Fanola No Yellow = No Hair

Fanola No Yellow Toning Shampoo burst into our lives via online videos showing hairdressers creatively squirting squiggly lines over untoned hair at the basin. We were mesmerised. Hairdressers chanted "It can't be true!" How could a shampoo do as good a job as a toner? The public was in awe and Instagram was full of videos and pics. Everyone wanted this miracle shampoo. Even the Vegans got their own versions. The miracle that is Fanola No Yellow looked revolutionary. This changed the game in toning shampoo. It turned warm hair white, cleaned up old blonde and toned better than most toners. It achieved the sceintifically impossible for what a shampoo can do.

That is because it isn't a shampoo. It looked liked a shampoo bottle, it has the word shampoo printed on that bottle and it is marketed as a shampoo. But as we know in the Hairdressing Industry, marketing can't be trusted.

Current Australian Standards state that all ingredients must be listed on cosmetic products and unless those chemicals are banned in Australia, it is up to consumer choice whether the purchase the product with those ingredients. A hair product can be classed as cosmetic if it is used on any external part of the body to change it's odour, apperance, cleanse it, keep it in good condition, perfume or protect it. Shampoos, conditioners and styling lotions come under the same cosmetic category as hair dye and bleach. Along with skin whitening products. This is why these products are allowed to be sold on a supermarket shelf even if they do contain ammonia and hydrogen peroxide. This is how the producers of Fanola No Yellow can market this product as a shampoo.

I was told early on by one of my product company reps that Fanola No Yellow contained peroxide. This comment led me to investigate further. I had a few clients who were using Fanola No Yellow and had unexplained breakage. The only way any product could remove gold tones and lighten hair is if it contained products that acted as a bleaching agents.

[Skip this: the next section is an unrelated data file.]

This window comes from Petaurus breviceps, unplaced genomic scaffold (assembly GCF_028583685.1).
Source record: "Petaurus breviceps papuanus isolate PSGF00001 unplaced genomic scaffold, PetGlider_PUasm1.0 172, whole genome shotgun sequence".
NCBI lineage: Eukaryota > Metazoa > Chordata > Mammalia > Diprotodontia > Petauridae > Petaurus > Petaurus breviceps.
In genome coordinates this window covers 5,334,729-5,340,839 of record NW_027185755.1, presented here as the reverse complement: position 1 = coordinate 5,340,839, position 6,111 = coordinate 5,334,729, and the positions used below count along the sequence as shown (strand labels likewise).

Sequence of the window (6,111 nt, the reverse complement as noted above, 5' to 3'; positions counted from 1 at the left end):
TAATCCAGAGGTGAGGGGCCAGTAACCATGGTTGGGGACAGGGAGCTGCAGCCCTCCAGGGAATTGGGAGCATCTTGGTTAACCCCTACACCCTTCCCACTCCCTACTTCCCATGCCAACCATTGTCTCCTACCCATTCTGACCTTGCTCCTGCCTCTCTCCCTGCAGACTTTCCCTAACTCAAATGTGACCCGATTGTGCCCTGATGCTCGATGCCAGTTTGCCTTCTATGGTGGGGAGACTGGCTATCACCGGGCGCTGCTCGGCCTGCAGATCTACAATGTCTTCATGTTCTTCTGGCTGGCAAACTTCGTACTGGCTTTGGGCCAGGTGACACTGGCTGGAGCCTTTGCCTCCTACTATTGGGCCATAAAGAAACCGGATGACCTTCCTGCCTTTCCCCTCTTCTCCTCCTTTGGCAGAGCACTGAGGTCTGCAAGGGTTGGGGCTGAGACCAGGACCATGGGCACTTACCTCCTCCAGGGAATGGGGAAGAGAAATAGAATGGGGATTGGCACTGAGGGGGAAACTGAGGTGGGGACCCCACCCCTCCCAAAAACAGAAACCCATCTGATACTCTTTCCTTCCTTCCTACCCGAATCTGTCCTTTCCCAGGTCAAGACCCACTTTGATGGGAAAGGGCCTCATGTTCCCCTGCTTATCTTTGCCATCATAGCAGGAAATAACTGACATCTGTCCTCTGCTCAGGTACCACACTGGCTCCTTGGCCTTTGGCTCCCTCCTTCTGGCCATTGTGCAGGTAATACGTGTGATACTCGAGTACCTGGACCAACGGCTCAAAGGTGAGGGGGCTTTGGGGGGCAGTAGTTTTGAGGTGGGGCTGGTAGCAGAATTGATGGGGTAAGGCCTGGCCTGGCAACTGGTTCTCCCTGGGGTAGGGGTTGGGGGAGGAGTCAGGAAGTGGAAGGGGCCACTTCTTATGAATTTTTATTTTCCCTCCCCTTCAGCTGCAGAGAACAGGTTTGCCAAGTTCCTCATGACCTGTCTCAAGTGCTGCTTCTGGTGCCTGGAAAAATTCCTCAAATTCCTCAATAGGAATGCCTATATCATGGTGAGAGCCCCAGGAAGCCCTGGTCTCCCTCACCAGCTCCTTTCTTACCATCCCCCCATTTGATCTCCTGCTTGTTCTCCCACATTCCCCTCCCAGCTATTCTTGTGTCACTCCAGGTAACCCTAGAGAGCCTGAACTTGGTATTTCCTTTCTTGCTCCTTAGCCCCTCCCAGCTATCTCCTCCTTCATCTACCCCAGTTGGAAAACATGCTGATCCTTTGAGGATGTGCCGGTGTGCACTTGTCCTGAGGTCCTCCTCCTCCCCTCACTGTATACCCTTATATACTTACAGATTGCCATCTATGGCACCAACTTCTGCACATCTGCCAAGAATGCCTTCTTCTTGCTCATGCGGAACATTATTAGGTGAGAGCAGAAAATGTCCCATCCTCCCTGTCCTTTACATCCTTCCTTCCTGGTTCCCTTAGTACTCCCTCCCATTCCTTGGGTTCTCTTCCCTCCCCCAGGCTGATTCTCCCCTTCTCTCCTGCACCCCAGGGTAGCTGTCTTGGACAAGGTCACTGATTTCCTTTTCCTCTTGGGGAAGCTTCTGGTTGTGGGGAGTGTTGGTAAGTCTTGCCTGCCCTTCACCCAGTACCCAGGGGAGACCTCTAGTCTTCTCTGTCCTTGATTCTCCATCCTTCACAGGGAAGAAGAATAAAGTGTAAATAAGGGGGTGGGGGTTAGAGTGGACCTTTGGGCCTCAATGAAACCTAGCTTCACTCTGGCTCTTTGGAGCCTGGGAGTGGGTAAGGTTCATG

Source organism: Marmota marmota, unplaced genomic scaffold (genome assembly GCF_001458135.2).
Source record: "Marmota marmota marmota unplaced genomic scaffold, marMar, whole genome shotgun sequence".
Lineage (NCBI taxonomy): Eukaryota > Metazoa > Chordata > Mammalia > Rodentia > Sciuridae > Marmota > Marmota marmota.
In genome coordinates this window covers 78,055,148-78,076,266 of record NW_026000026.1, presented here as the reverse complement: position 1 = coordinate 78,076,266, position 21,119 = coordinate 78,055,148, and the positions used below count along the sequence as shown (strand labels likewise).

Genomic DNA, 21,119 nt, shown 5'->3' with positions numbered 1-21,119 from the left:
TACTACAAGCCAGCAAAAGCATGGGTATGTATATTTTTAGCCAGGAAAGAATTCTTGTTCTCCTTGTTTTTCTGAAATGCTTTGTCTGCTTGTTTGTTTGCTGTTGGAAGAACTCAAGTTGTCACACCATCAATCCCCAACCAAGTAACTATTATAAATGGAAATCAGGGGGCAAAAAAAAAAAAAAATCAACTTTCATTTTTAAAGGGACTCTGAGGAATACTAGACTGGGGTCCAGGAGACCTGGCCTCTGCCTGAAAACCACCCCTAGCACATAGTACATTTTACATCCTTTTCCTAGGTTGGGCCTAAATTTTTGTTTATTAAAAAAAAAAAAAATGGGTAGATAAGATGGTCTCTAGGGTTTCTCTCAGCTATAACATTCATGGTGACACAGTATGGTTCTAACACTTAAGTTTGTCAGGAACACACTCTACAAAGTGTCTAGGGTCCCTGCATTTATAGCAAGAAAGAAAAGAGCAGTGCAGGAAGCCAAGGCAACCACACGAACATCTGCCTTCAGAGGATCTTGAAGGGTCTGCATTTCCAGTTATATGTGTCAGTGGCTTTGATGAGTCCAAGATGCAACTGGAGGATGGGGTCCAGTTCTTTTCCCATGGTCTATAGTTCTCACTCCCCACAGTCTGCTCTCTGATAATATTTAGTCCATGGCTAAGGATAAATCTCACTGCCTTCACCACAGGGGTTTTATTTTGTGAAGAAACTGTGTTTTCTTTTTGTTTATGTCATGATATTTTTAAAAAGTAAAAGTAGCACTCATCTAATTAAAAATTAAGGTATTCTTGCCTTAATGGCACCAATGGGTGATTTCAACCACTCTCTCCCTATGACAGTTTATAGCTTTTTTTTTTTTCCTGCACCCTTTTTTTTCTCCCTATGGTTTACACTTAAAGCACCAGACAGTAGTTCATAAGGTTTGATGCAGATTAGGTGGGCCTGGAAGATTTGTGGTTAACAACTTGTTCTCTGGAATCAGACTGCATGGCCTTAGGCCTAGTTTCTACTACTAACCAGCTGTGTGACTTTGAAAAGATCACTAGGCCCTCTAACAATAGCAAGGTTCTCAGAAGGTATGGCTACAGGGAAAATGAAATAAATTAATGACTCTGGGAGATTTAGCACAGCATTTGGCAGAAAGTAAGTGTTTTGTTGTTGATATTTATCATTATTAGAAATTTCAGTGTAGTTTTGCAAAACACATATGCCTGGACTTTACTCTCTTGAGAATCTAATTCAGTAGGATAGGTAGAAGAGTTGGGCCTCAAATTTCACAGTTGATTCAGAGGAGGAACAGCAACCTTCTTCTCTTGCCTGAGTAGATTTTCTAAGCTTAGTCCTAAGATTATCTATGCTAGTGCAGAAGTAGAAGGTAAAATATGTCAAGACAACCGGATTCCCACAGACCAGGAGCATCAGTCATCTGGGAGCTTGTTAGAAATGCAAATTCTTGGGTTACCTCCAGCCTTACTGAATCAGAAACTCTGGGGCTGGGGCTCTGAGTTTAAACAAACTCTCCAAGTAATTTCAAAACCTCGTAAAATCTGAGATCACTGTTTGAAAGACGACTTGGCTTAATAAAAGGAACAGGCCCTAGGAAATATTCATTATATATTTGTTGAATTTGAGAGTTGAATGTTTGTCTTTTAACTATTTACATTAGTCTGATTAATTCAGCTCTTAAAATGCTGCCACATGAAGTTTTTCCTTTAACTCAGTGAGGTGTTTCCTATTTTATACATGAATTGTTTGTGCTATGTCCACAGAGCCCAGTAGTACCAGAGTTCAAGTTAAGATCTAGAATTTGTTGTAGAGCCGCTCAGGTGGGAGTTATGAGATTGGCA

Analysing all the ingredients, I came across one called Guar Gum. Guar Gum is added to shampoo and other beauty products to thicken the consitensy. It is also a derivative of ammonium. The other ingredient that I red flagged was Citric Acid, as in Lemon Juice. The stuff we put on our hair to lighten it in the sun.

So I then asked a Scientist client if a derivative of ammonium when mixed with citric acid could lighten hair. The answer was a stong YES!

Just like Sun In contains Hydrogen Peroxide and Lemon Juice, Fanola No Yellow is made up of ammonia and lemon juice. This combo will lighten hair and then the strong purple tone will tone this lightened hair to clean, icy blonde.

Together the ammonia and citric acid acts like a mild bleach, lightening the hair everytime you wash it. So if your hair is already light blonde, this continual lightening will cause the hair to become dry and brittle and then break. It will also lighten any natural hair, causing it to turn orange or yellow and giving highlighted hair a solid look.

I have seen this myself online and in salon. Please see the pics below.

Fanola No Yellow Breakage

My client who used Fanola No Yellow twice a week for 6 weeks.

'Chewed' was the word she used to describe the condition of her hair. We had to cut a fair amount off to even up the length. 6 weeks later she discontinued the use of Fanola No Yellow and has had no more breakage and the condition of her hair has improved dramatically.

Just to be clear, I am not against this product. I think it has a purpose when used correctly. Once a month as a toner is ample with a moisture treatment applied afterwards. What I do have an issue with is the marketing of this product as a shampoo. One that is recommended to be used twice weekly in place of your regular shampoo. It is sold online and marketed to the masses with no warning or correct instructions.

Currently ther is very little regulation in Australia when it comes to hair and beauty products. As long as the ingredients are listed, it is up to the consumer to make their decision. When a product causes this much damage to the hair, there needs to be better regulations and more information available.

Until then, this article has hopefully given you the info you need to make your own informed decision in your future hair purchases. Choose wisely. If it seems miraculous then it may just be too good to be true.